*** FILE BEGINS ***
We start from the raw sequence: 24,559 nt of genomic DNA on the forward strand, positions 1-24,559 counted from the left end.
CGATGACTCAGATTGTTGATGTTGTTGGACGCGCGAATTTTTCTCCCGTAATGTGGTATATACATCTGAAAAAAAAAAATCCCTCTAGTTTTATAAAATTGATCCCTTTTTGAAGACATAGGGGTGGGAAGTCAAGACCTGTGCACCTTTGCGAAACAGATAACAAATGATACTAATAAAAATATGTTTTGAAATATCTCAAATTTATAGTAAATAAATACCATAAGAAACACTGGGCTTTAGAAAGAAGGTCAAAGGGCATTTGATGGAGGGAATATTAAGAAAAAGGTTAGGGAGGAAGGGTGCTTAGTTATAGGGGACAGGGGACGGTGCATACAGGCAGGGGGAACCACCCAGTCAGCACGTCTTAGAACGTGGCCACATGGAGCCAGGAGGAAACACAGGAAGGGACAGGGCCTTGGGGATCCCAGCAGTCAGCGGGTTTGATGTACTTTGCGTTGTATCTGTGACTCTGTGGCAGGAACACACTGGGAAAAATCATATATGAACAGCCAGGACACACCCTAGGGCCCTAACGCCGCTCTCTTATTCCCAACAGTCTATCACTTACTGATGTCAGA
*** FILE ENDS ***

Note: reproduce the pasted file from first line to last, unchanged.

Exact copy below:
We start from the raw sequence: 24,559 nt of genomic DNA on the forward strand, positions 1-24,559 counted from the left end.
CGATGACTCAGATTGTTGATGTTGTTGGACGCGCGAATTTTTCTCCCGTAATGTGGTATATACATCTGAAAAAAAAAAATCCCTCTAGTTTTATAAAATTGATCCCTTTTTGAAGACATAGGGGTGGGAAGTCAAGACCTGTGCACCTTTGCGAAACAGATAACAAATGATACTAATAAAAATATGTTTTGAAATATCTCAAATTTATAGTAAATAAATACCATAAGAAACACTGGGCTTTAGAAAGAAGGTCAAAGGGCATTTGATGGAGGGAATATTAAGAAAAAGGTTAGGGAGGAAGGGTGCTTAGTTATAGGGGACAGGGGACGGTGCATACAGGCAGGGGGAACCACCCAGTCAGCACGTCTTAGAACGTGGCCACATGGAGCCAGGAGGAAACACAGGAAGGGACAGGGCCTTGGGGATCCCAGCAGTCAGCGGGTTTGATGTACTTTGCGTTGTATCTGTGACTCTGTGGCAGGAACACACTGGGAAAAATCATATATGAACAGCCAGGACACACCCTAGGGCCCTAACGCCGCTCTCTTATTCCCAACAGTCTATCACTTACTGATGTCAGA